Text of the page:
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Practice Gratitude

When life gets overwhelming (which for some of us is often!) it's easy to forget the important stuff: the blessings, large and small, that help define your life.

You get more out of expressing gratitude or the simple act of being aware of the things you have in your life to be thankful for.

 

  • It helps you feel in control: studies show that people who wrote a letter acknowledging their gratitude once a week felt more autonomous than did those who did not. It suggest they started to take credit for the good things in their own lives.
  • It improves your health: people who keep gratitude journals tend to exercise an average of 33 percent more each week and sleep a half hour more each night according to a Psychology professor from UC, Davis. They also report more energy and vitality.
  • It helps you cope better with trauma: painful memories are less likely to surface – and are less intense when they do – in those who are regularly grateful. If you are focused on what's good in your life at present, you're better able to neutralize negative emotions from the past.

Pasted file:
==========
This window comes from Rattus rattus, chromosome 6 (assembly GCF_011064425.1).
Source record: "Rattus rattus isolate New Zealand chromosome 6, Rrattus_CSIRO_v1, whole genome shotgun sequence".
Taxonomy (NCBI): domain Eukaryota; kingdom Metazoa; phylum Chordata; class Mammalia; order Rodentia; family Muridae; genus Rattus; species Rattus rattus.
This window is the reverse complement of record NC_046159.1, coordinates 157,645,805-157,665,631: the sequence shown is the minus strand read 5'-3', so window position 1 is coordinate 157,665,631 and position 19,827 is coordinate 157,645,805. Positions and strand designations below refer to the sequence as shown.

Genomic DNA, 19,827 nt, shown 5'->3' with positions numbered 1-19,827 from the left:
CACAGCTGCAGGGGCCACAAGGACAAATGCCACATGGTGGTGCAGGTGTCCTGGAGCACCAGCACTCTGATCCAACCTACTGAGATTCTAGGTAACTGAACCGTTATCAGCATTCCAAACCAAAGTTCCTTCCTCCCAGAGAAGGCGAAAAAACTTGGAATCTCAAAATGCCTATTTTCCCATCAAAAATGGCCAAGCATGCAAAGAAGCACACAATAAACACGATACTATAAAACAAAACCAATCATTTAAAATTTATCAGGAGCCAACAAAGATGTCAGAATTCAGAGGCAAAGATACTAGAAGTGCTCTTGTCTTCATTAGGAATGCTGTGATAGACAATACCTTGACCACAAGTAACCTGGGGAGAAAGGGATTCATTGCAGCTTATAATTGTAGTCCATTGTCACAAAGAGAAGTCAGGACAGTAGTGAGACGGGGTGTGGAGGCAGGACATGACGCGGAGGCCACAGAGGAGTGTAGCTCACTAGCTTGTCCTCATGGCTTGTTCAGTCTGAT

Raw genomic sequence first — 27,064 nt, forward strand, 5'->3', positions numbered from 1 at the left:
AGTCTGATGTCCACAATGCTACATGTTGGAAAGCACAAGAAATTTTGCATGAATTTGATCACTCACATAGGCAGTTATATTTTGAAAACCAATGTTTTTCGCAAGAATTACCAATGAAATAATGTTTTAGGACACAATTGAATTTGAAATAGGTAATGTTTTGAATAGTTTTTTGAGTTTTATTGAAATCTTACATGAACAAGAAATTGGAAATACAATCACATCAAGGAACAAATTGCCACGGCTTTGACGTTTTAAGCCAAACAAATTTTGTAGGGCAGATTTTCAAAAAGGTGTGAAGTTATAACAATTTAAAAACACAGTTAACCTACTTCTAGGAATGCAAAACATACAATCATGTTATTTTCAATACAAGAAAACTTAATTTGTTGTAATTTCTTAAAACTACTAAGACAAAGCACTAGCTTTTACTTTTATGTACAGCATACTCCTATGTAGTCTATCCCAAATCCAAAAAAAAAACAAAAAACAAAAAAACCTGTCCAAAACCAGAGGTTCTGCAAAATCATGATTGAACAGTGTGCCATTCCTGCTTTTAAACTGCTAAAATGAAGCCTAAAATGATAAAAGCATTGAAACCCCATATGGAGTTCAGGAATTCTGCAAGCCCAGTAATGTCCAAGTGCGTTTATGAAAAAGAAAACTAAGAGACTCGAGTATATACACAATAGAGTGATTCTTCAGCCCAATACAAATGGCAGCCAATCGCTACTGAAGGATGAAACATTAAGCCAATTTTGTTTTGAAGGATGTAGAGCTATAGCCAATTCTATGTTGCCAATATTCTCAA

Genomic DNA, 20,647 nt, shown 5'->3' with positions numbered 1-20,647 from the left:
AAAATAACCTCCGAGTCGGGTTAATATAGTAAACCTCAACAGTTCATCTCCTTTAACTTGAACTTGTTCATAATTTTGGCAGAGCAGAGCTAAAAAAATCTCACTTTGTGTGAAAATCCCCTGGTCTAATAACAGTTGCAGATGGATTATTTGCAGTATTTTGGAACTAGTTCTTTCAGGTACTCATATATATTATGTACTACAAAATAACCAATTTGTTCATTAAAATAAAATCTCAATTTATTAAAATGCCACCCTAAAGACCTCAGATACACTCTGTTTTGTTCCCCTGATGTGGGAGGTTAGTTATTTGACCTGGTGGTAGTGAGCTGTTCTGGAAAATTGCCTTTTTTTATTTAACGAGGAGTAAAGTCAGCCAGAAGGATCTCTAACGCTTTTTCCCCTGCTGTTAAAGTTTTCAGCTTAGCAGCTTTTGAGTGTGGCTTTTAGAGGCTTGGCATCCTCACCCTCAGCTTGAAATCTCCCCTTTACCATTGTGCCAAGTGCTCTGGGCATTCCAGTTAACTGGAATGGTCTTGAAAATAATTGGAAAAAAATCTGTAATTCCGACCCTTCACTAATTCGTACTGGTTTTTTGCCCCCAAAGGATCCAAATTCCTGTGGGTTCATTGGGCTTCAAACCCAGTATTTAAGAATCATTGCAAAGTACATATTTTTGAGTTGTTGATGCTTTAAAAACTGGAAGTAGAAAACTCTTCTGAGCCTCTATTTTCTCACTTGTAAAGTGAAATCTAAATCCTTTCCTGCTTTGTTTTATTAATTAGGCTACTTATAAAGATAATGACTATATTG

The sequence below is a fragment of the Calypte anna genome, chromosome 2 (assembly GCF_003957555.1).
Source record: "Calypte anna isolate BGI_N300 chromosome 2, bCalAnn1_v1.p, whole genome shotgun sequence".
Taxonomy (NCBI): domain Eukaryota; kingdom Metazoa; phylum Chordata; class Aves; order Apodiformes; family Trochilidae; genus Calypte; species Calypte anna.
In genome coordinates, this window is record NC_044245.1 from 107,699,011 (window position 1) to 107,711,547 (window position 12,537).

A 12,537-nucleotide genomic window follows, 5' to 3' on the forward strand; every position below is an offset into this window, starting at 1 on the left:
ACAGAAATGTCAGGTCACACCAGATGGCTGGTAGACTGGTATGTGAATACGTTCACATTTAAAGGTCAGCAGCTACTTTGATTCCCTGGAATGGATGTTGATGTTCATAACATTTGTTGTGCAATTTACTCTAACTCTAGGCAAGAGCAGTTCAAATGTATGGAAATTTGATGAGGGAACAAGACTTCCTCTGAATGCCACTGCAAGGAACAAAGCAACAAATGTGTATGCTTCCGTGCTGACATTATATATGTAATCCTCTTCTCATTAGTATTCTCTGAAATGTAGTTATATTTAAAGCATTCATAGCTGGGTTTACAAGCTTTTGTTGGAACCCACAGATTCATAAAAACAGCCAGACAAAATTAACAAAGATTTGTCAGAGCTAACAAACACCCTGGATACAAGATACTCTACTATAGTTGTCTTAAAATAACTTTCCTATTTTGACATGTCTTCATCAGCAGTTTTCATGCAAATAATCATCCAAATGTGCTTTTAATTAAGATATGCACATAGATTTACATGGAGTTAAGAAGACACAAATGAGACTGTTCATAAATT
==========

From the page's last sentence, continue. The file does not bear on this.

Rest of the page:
• It bolsters self-worth and self-esteem: if you count your blessings, then instead of becoming negative at the first sign of difficulty, you can concentrate on the things you value most.
  • It keeps you focussing on the things you want more of in your life rather than focussing on the things that are missing. The more you feed something with thought, the more it grows.
  • It helps you stay mindful – this means noticing the moments you are experiencing, the people you are with, the food you are eating, world you are in. You begin looking for things to be grateful for – and that makes you much more mindful of the live you are living.

 

So take a moment to turn off your technology, put aside your to-do list and reflect on what you are grateful for.